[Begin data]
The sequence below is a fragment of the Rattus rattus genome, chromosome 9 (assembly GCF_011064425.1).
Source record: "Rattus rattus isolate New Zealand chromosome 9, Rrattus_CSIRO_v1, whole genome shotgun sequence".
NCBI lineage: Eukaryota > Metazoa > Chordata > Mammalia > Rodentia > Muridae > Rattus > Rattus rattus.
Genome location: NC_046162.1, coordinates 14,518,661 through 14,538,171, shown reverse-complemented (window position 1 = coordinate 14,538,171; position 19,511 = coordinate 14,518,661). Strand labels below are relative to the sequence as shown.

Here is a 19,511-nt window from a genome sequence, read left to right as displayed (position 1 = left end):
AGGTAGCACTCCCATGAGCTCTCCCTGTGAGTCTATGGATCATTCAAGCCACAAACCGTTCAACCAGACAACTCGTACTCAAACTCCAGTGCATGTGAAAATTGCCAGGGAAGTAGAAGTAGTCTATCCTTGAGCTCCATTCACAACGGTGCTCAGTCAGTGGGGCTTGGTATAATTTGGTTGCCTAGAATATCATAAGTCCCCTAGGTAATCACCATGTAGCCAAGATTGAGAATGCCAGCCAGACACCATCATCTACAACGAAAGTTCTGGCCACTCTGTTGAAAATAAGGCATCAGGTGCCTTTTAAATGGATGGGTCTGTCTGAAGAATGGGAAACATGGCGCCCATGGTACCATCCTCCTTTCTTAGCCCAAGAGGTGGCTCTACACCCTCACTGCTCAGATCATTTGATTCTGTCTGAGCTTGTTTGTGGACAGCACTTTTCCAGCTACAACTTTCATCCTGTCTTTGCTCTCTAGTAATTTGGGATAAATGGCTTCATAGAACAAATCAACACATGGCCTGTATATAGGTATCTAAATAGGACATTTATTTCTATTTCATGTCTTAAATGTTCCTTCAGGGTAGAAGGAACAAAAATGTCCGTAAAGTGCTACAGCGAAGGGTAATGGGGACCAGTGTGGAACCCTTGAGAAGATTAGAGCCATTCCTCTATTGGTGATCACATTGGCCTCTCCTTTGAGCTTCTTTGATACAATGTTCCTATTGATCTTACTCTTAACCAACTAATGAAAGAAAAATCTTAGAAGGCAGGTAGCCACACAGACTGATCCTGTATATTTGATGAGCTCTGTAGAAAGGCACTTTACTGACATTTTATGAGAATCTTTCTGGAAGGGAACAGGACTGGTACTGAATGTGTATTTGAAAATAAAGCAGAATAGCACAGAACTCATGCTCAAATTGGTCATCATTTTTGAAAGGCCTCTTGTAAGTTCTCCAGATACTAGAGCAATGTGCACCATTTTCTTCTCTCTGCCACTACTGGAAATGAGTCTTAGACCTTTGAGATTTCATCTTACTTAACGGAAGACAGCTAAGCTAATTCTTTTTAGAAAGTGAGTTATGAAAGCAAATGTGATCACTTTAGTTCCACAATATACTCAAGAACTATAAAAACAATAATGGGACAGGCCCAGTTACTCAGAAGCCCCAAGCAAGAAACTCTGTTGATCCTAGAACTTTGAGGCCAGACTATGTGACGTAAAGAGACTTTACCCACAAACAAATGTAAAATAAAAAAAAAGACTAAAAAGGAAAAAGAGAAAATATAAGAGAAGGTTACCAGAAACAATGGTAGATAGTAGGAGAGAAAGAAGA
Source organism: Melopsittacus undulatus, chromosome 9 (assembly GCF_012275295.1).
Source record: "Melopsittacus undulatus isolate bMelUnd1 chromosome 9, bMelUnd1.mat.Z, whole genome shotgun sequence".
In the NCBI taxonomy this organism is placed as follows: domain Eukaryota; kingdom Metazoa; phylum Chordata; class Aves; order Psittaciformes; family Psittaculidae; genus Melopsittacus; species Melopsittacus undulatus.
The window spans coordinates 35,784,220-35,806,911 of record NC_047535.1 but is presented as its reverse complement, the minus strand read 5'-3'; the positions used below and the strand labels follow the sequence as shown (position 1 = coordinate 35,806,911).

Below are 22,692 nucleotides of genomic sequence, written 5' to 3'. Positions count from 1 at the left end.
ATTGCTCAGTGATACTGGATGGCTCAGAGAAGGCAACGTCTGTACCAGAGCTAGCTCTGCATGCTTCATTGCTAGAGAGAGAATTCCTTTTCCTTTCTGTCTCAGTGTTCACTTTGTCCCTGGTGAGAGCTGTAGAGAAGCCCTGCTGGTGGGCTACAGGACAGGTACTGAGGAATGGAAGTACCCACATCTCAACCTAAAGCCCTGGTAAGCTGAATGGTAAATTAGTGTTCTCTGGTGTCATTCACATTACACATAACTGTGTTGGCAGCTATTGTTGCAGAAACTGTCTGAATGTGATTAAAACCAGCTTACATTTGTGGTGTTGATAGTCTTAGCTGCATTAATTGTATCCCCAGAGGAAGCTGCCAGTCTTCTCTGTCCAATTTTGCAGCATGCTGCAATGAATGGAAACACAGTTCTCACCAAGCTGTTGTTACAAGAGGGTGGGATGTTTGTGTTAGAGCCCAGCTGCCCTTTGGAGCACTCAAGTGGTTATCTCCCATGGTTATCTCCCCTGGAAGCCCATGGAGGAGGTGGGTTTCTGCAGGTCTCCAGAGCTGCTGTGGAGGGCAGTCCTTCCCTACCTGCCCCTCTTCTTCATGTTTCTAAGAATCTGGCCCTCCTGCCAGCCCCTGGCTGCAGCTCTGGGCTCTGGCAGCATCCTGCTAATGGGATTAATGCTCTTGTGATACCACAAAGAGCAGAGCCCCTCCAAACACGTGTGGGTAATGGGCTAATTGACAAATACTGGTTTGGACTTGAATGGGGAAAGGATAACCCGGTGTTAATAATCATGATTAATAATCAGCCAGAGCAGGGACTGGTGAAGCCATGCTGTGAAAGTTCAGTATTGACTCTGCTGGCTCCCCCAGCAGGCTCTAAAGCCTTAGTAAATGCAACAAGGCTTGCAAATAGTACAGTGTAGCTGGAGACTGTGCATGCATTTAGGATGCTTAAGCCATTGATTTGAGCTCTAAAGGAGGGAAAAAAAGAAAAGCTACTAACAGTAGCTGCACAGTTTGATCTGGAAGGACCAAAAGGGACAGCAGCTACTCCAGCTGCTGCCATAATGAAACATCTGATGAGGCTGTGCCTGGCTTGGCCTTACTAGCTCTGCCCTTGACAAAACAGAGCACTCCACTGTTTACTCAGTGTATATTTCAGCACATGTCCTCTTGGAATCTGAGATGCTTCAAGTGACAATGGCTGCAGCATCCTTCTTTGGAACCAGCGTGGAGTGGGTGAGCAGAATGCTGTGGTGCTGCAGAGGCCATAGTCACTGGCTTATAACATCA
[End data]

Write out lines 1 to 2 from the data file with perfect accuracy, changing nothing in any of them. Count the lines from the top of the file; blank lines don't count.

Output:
The sequence below is a fragment of the Rattus rattus genome, chromosome 9 (assembly GCF_011064425.1).
Source record: "Rattus rattus isolate New Zealand chromosome 9, Rrattus_CSIRO_v1, whole genome shotgun sequence".